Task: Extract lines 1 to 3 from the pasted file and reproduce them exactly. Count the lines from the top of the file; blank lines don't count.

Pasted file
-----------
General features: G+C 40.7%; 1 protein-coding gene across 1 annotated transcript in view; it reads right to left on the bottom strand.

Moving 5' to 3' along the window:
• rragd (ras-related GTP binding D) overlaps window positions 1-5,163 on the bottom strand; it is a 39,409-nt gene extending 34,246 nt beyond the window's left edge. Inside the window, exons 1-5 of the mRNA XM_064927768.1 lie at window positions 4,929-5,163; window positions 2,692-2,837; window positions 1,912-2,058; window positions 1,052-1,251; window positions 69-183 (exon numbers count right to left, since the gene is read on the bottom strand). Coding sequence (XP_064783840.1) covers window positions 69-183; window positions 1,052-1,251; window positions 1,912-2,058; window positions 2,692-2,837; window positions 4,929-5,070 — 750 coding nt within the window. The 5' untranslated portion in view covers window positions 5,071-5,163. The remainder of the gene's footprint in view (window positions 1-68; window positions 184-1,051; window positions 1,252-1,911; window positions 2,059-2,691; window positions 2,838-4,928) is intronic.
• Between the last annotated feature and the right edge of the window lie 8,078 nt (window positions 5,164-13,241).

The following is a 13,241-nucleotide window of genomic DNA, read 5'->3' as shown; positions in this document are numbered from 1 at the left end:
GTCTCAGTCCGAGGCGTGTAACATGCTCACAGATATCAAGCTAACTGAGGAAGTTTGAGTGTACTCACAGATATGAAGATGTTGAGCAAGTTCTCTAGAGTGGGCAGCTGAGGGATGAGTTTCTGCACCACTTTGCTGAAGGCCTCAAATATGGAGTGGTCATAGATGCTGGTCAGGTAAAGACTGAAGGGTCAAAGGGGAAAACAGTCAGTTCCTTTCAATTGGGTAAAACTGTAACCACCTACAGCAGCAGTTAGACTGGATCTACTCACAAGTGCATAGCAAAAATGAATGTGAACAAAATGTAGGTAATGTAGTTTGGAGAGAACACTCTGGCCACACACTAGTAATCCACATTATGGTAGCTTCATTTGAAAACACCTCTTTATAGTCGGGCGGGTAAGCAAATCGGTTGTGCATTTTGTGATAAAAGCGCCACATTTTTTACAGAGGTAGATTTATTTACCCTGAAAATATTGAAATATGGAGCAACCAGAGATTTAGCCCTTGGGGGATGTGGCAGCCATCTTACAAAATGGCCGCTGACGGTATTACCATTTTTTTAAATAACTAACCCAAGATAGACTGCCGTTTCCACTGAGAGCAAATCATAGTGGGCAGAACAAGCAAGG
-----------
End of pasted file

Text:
General features: G+C 40.7%; 1 protein-coding gene across 1 annotated transcript in view; it reads right to left on the bottom strand.

Moving 5' to 3' along the window:
• rragd (ras-related GTP binding D) overlaps window positions 1-5,163 on the bottom strand; it is a 39,409-nt gene extending 34,246 nt beyond the window's left edge. Inside the window, exons 1-5 of the mRNA XM_064927768.1 lie at window positions 4,929-5,163; window positions 2,692-2,837; window positions 1,912-2,058; window positions 1,052-1,251; window positions 69-183 (exon numbers count right to left, since the gene is read on the bottom strand). Coding sequence (XP_064783840.1) covers window positions 69-183; window positions 1,052-1,251; window positions 1,912-2,058; window positions 2,692-2,837; window positions 4,929-5,070 — 750 coding nt within the window. The 5' untranslated portion in view covers window positions 5,071-5,163. The remainder of the gene's footprint in view (window positions 1-68; window positions 184-1,051; window positions 1,252-1,911; window positions 2,059-2,691; window positions 2,838-4,928) is intronic.